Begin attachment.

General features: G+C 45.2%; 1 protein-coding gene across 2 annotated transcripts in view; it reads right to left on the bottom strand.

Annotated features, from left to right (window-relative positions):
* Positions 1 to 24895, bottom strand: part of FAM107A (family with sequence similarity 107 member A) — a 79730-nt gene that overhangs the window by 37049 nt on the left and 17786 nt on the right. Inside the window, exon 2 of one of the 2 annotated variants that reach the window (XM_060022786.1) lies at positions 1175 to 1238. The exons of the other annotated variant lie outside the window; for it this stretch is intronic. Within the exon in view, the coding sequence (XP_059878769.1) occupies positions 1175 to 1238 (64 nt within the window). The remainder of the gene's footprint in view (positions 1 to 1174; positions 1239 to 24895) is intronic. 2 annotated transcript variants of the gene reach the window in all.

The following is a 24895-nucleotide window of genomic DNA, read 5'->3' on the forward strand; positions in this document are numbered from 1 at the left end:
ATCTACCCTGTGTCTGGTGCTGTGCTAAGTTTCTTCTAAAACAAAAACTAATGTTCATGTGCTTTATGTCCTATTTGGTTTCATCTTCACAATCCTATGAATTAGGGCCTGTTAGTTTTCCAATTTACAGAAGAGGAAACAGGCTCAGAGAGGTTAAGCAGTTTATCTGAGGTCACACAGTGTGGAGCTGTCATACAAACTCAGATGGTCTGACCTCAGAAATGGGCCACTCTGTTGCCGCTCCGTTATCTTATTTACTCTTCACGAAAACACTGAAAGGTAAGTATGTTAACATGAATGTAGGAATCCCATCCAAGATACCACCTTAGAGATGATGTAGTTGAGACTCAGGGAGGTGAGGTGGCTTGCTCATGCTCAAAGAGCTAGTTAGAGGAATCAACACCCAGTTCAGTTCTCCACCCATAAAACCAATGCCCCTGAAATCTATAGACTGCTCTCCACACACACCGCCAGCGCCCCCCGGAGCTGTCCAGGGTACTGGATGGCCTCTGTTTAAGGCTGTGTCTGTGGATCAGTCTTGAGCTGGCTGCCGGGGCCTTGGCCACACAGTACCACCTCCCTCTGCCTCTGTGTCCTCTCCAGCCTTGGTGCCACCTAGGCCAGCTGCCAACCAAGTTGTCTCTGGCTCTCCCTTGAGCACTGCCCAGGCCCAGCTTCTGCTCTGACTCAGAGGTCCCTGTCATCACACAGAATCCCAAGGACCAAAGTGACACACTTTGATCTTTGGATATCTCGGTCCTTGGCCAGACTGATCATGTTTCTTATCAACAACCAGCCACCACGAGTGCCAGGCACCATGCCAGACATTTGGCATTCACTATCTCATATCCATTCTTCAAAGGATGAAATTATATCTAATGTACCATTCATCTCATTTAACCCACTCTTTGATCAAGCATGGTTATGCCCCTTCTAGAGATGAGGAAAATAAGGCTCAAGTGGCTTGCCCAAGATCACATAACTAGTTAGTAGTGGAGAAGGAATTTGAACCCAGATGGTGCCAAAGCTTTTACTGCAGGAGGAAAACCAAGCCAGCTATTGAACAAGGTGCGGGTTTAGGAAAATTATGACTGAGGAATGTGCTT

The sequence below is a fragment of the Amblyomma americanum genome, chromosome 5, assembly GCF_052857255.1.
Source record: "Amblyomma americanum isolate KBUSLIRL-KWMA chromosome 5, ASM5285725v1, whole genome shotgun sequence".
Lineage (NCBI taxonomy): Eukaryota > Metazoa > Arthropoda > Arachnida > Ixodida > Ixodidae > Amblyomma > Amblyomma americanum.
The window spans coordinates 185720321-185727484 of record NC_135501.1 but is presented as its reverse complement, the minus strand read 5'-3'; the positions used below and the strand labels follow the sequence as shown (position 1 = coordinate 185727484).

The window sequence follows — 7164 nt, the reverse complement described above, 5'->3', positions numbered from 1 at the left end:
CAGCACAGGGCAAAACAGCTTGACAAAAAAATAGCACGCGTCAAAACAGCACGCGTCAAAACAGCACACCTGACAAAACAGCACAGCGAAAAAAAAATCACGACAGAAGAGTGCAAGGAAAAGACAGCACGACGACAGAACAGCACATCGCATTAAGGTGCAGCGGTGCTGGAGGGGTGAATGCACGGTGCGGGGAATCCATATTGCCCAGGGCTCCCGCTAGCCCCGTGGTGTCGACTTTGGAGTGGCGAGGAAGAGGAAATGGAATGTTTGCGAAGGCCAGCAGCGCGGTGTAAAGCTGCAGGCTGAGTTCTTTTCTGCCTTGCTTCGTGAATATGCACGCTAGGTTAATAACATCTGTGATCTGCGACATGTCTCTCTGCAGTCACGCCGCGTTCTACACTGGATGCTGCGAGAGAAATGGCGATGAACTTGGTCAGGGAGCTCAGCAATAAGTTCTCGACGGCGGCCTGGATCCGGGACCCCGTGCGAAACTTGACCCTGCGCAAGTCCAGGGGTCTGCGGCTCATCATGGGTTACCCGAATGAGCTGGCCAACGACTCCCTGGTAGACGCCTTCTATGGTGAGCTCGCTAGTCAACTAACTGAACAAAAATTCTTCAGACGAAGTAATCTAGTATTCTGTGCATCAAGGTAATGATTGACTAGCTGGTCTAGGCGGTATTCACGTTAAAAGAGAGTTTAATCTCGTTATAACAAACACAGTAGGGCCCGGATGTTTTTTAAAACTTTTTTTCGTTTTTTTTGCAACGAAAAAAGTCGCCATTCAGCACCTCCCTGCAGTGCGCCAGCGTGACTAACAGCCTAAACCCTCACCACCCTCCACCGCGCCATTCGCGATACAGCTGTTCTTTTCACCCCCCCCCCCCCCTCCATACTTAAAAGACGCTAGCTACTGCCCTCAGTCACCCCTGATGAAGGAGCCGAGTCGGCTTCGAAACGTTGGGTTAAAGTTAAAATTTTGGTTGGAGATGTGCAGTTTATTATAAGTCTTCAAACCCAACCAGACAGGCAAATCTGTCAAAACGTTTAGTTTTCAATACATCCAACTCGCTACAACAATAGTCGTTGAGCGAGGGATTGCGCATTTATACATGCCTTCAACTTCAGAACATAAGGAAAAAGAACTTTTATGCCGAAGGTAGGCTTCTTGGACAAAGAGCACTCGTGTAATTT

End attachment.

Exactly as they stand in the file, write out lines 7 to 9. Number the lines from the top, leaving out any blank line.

Source record: "Amblyomma americanum isolate KBUSLIRL-KWMA chromosome 5, ASM5285725v1, whole genome shotgun sequence".
Lineage (NCBI taxonomy): Eukaryota > Metazoa > Arthropoda > Arachnida > Ixodida > Ixodidae > Amblyomma > Amblyomma americanum.
The window spans coordinates 185720321-185727484 of record NC_135501.1 but is presented as its reverse complement, the minus strand read 5'-3'; the positions used below and the strand labels follow the sequence as shown (position 1 = coordinate 185727484).